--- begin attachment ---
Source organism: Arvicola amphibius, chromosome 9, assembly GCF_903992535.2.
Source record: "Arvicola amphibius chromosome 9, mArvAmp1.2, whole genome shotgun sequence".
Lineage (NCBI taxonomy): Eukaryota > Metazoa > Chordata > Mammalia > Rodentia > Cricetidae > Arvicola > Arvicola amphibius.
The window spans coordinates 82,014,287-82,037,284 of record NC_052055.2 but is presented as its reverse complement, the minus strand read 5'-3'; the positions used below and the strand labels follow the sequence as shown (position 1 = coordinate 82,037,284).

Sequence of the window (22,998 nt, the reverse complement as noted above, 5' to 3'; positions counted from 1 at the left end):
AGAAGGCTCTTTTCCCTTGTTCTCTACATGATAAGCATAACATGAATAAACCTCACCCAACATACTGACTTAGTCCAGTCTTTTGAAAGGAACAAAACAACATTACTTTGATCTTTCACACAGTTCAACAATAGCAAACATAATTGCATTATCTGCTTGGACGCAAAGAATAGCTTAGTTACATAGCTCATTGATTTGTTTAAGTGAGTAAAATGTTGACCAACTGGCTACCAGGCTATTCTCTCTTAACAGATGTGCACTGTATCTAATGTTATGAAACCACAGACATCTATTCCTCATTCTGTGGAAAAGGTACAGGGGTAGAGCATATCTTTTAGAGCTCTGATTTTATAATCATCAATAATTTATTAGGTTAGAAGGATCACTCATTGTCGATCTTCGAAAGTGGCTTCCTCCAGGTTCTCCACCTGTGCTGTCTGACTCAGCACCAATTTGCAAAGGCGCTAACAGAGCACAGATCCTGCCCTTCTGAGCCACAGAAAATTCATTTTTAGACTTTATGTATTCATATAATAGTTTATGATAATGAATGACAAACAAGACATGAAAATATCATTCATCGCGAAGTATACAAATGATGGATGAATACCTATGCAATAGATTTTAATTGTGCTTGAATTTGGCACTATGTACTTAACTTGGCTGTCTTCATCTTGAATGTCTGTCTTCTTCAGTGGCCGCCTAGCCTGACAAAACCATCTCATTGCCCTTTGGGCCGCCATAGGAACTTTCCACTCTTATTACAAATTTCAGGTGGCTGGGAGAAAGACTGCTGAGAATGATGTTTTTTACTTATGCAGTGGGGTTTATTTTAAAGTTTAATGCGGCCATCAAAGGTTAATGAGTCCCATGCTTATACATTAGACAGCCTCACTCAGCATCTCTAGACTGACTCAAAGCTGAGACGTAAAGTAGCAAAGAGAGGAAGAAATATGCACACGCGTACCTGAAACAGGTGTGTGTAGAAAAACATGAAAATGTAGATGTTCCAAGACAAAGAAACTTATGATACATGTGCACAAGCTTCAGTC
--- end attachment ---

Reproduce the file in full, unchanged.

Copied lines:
Source organism: Arvicola amphibius, chromosome 9, assembly GCF_903992535.2.
Source record: "Arvicola amphibius chromosome 9, mArvAmp1.2, whole genome shotgun sequence".
Lineage (NCBI taxonomy): Eukaryota > Metazoa > Chordata > Mammalia > Rodentia > Cricetidae > Arvicola > Arvicola amphibius.
The window spans coordinates 82,014,287-82,037,284 of record NC_052055.2 but is presented as its reverse complement, the minus strand read 5'-3'; the positions used below and the strand labels follow the sequence as shown (position 1 = coordinate 82,037,284).

Sequence of the window (22,998 nt, the reverse complement as noted above, 5' to 3'; positions counted from 1 at the left end):
AGAAGGCTCTTTTCCCTTGTTCTCTACATGATAAGCATAACATGAATAAACCTCACCCAACATACTGACTTAGTCCAGTCTTTTGAAAGGAACAAAACAACATTACTTTGATCTTTCACACAGTTCAACAATAGCAAACATAATTGCATTATCTGCTTGGACGCAAAGAATAGCTTAGTTACATAGCTCATTGATTTGTTTAAGTGAGTAAAATGTTGACCAACTGGCTACCAGGCTATTCTCTCTTAACAGATGTGCACTGTATCTAATGTTATGAAACCACAGACATCTATTCCTCATTCTGTGGAAAAGGTACAGGGGTAGAGCATATCTTTTAGAGCTCTGATTTTATAATCATCAATAATTTATTAGGTTAGAAGGATCACTCATTGTCGATCTTCGAAAGTGGCTTCCTCCAGGTTCTCCACCTGTGCTGTCTGACTCAGCACCAATTTGCAAAGGCGCTAACAGAGCACAGATCCTGCCCTTCTGAGCCACAGAAAATTCATTTTTAGACTTTATGTATTCATATAATAGTTTATGATAATGAATGACAAACAAGACATGAAAATATCATTCATCGCGAAGTATACAAATGATGGATGAATACCTATGCAATAGATTTTAATTGTGCTTGAATTTGGCACTATGTACTTAACTTGGCTGTCTTCATCTTGAATGTCTGTCTTCTTCAGTGGCCGCCTAGCCTGACAAAACCATCTCATTGCCCTTTGGGCCGCCATAGGAACTTTCCACTCTTATTACAAATTTCAGGTGGCTGGGAGAAAGACTGCTGAGAATGATGTTTTTTACTTATGCAGTGGGGTTTATTTTAAAGTTTAATGCGGCCATCAAAGGTTAATGAGTCCCATGCTTATACATTAGACAGCCTCACTCAGCATCTCTAGACTGACTCAAAGCTGAGACGTAAAGTAGCAAAGAGAGGAAGAAATATGCACACGCGTACCTGAAACAGGTGTGTGTAGAAAAACATGAAAATGTAGATGTTCCAAGACAAAGAAACTTATGATACATGTGCACAAGCTTCAGTC